I think all of the mosaics and tiles on the floors are beautiful.
So I'm waiting for Sally outside of the restroom. Of course, there are feral cats everywhere. This one was very friendly. I turned my back for a moment and she had stepped from the stone wall I was leaning against onto my shoulder bag. Even walking around this way didn't seem to rattle her. She was perfectly comfortable. So I simply switched on the camera, held out my arm and shot this pic. And i stood there with this cat on my bag for several minutes. No one seemed to notice and when she was through with me, she leapt down and walked away.
This is where we had our farewell dinner.
Rafet and Mine (who got to dress like a girl!).
Roasted peppers and eggplants (without the skins).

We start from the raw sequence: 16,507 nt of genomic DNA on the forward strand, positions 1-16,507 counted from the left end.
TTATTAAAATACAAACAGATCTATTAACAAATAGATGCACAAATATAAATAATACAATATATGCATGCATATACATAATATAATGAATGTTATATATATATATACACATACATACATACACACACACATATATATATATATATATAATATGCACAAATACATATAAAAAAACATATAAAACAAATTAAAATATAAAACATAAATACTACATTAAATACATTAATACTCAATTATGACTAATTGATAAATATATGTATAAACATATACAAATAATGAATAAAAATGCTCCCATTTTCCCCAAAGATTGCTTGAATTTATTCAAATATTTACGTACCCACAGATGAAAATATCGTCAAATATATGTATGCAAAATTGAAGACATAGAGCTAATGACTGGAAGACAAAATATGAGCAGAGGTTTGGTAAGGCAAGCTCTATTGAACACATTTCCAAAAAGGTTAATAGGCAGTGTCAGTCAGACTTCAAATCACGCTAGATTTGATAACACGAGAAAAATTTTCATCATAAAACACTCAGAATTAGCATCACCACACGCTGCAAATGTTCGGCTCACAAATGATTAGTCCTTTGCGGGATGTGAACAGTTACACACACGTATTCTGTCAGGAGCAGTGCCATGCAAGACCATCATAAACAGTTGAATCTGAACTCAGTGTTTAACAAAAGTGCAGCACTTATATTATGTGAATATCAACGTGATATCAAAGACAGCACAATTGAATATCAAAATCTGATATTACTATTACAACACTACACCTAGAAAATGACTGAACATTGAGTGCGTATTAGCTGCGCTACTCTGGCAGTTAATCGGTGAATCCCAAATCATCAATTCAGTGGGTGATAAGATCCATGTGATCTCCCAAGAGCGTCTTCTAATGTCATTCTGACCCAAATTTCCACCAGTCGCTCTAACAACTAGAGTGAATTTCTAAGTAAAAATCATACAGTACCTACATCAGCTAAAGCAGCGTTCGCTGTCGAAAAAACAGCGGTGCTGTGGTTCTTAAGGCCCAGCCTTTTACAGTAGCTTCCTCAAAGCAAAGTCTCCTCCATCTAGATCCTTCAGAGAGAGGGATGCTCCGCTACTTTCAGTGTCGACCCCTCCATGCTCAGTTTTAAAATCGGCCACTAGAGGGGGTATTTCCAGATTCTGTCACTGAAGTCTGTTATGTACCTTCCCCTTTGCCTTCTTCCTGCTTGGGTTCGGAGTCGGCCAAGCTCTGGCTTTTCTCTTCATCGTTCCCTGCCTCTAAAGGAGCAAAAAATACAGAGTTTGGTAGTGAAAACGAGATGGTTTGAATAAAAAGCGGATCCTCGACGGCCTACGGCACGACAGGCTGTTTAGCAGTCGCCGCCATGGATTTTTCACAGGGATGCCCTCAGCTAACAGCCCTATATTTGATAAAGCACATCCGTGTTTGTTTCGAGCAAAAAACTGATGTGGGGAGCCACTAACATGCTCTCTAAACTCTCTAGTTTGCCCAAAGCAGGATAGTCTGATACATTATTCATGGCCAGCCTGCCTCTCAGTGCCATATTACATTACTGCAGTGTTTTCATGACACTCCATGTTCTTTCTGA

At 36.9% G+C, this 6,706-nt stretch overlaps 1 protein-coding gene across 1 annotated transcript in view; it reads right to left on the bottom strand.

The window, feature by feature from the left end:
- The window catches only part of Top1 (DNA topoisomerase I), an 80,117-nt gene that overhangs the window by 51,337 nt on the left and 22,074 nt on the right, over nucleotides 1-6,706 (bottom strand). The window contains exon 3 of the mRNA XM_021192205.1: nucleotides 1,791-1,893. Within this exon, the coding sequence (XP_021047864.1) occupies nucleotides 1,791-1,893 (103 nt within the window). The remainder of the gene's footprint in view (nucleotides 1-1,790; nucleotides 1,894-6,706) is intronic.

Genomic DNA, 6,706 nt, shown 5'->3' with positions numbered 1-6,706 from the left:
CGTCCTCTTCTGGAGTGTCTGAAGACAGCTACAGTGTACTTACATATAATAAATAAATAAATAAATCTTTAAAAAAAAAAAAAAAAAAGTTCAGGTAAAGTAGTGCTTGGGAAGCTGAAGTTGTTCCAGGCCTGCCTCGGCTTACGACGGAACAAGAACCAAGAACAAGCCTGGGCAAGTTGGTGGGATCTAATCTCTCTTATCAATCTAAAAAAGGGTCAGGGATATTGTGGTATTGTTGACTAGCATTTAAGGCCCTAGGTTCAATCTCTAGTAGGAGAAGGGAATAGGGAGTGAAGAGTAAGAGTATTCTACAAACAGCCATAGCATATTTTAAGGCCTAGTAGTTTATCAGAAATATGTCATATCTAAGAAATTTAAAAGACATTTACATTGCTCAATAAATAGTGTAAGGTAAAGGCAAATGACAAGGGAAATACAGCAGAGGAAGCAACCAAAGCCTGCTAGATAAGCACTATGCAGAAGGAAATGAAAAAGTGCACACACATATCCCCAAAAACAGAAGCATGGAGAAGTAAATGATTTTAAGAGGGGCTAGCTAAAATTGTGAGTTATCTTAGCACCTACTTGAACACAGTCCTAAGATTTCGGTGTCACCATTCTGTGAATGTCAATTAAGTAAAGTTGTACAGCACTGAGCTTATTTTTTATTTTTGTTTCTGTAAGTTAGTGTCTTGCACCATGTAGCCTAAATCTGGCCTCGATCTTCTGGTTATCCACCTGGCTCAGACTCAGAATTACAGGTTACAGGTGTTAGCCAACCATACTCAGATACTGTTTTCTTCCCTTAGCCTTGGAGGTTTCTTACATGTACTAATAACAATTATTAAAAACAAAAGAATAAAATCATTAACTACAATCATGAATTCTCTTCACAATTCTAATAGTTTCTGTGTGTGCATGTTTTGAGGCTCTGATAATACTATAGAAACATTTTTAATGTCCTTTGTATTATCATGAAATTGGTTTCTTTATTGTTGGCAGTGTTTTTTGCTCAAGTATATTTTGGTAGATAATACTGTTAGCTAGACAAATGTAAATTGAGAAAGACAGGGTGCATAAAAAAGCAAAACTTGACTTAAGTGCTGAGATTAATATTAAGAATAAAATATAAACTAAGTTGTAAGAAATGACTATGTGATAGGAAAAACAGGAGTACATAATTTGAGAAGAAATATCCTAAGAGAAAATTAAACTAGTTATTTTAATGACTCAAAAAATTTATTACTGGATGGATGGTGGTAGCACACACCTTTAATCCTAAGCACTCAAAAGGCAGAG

OK, I did not do a good job of this shot but I was well into a large bottle of Efes by this point and it takes very little for me to be tipsy. Each platter was for two people. We had variations of kebap, rice, roasted tomatoes, peppers, and a meat filled "pastry" like one of the many sytles of borek.
There was entertainment. A handful of the group wrote poems and songs dedicated to Mine and Refet. Here is Karen and Herb reciting an ode to Mine.
We finally serenaded the two of them with a personalized rendition of "Zip-a-Dee-Doo-Dah" but we would sing "Hadi Gidelim - Hadi Gidee Yay!" Hadi Gidelim (ha-DIH-ga-day-LIM) basically means, "Let's go" and this was usually the last thing Mine would say after giving us her tour guide lesson in front of a particular site or right before we all got off the bus. Mine gave us each a card with an enlargement of the group photo we took in front of Old Greek House. We all chipped in and made sure to tip Mine and Rafet, though not at all required. We really enjoyed them and they made the trip so much fun. They deserved it.